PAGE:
A recent study conducted by the Norwegian Institute of Marine Research (Havforskingsinstituttet) has revealed low levels of virus infection in wild salmon.
This annual investigation, supported by the Norwegian Food Safety Authority (Mattilsynet), assesses if wild salmon migrating from rivers to the sea are infected by viruses originating from farmed fish.
This year’s virus check was performed on migrating salmon smolts from Romsdalsfjorden, Hardangerfjorden, and Boknafjorden. Researcher Abdullah Madhun highlighted that the low infection rate indicates minimal transmission of the virus to wild salmon during their migration to the sea. Such low infection levels also raise the possibility of some false positive results.
“The findings support previous results, suggesting that it is unlikely for wild fish to act as a virus reservoir infecting the farmed fish,” Madhun said.
Even with infected farmed fish present in the area where the wild salmon were caught, researchers didn’t find a comparable virus quantity in the wild salmon.
Despite these reassuring results, Madhun emphasized existing knowledge gaps regarding disease transmission between wild and farmed fish and how aquaculture activities impact this dynamic.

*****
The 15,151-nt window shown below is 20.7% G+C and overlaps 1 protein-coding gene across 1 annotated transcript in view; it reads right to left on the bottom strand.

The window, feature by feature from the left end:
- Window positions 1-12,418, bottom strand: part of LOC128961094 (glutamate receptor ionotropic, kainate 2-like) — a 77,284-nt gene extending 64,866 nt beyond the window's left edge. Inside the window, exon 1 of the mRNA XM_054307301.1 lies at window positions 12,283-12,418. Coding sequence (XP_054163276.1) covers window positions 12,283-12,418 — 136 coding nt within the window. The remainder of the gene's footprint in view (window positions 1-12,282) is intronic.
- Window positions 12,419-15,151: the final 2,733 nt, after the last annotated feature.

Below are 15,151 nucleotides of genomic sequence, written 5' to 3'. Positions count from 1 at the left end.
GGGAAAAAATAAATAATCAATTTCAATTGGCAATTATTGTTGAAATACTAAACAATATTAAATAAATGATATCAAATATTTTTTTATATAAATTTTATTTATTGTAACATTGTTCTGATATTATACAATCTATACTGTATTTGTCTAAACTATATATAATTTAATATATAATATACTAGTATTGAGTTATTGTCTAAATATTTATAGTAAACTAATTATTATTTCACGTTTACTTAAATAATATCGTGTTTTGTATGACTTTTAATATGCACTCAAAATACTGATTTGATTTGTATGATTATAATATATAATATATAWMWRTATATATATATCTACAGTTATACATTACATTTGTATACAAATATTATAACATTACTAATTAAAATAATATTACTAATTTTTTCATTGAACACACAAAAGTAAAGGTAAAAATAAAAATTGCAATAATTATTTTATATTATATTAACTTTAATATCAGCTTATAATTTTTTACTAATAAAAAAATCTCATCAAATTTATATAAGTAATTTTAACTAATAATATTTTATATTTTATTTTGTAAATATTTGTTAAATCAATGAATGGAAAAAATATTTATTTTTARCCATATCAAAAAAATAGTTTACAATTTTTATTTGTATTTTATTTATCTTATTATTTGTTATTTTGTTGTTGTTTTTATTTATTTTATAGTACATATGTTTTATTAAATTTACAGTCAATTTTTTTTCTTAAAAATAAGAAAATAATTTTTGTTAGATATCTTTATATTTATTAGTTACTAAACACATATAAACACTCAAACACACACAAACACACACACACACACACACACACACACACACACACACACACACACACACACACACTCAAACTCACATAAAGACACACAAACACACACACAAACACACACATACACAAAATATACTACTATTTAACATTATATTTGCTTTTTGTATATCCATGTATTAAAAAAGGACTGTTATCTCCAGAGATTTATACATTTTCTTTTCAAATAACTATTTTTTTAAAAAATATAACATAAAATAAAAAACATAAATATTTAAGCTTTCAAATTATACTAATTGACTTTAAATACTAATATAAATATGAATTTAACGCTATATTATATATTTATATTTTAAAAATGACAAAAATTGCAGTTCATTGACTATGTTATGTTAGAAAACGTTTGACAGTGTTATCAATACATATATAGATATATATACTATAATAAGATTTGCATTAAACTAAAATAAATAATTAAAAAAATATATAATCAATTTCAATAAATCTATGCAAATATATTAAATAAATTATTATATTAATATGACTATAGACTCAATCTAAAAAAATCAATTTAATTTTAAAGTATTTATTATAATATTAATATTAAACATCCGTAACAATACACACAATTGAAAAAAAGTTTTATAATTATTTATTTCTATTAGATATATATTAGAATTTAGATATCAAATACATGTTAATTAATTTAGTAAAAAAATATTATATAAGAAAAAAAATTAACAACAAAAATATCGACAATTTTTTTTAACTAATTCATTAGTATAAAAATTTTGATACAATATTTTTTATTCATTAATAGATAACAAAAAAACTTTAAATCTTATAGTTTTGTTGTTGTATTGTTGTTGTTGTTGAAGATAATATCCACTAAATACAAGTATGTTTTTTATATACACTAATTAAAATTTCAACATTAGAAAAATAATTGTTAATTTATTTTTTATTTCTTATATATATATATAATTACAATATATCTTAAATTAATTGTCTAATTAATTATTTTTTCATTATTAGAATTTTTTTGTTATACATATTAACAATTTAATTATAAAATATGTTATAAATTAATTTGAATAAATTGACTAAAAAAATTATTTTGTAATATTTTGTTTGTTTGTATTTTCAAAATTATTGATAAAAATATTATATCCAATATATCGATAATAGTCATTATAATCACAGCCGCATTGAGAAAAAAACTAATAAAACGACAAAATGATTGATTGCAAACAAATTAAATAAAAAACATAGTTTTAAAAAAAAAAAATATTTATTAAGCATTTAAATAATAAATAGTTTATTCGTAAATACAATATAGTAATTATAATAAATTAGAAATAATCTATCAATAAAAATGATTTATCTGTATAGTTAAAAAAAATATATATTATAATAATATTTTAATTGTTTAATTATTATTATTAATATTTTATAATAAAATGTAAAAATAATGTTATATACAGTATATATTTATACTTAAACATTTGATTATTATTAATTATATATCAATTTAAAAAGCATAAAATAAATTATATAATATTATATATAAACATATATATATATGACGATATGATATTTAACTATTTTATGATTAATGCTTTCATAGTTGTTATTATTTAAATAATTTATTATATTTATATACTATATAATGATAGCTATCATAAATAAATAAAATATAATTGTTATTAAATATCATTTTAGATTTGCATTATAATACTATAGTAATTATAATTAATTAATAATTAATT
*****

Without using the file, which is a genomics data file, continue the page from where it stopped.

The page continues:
In the study, 180 smolts were analyzed for five common viruses found in Norwegian fish farms. Results indicated low concentrations of salmonid alphaviruses (SAV) linked to PD disease common in farmed fish in Western and Central Norway, in two fish. However, the low virus count made it challenging to determine if this was a weak or false detection.
There were no detection of the Infectious Salmon Anemia (ISA) virus, with only one outbreak reported in the production area where the fish were caught, suggesting a very low risk of wild salmon exposure during migration. No fish tested positive for infectious pancreatic necrosis (IPN), corresponding with few outbreaks in the studied fjords’ fish farms.
Infections due to piscine orthoreovirus-1 (PRV-1) are common in farmed fish. This virus was found in 11 migrating salmon smolts, with two displaying moderate virus quantities, and nine having very low concentrations, nearing the detection threshold. Piscine myocarditis virus (PMCV) was found in 19 tested fish but at such low concentrations that false detections are a possibility.
This health monitoring of wild salmon was commissioned by Mattilsynet and results from a collaboration between the Institute of Marine Research and the Veterinary Institute.